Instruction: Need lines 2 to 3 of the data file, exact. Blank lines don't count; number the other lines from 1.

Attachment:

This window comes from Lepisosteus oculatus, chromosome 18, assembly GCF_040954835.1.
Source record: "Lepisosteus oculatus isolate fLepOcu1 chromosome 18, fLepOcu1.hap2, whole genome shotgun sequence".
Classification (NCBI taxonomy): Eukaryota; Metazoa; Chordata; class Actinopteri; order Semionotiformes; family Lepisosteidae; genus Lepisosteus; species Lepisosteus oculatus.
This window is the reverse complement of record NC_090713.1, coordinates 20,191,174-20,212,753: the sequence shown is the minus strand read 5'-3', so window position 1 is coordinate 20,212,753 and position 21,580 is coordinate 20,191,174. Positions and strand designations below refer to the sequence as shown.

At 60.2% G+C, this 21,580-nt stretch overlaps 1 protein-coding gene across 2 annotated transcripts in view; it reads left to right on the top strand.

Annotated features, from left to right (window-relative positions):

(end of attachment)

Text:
Source record: "Lepisosteus oculatus isolate fLepOcu1 chromosome 18, fLepOcu1.hap2, whole genome shotgun sequence".
Classification (NCBI taxonomy): Eukaryota; Metazoa; Chordata; class Actinopteri; order Semionotiformes; family Lepisosteidae; genus Lepisosteus; species Lepisosteus oculatus.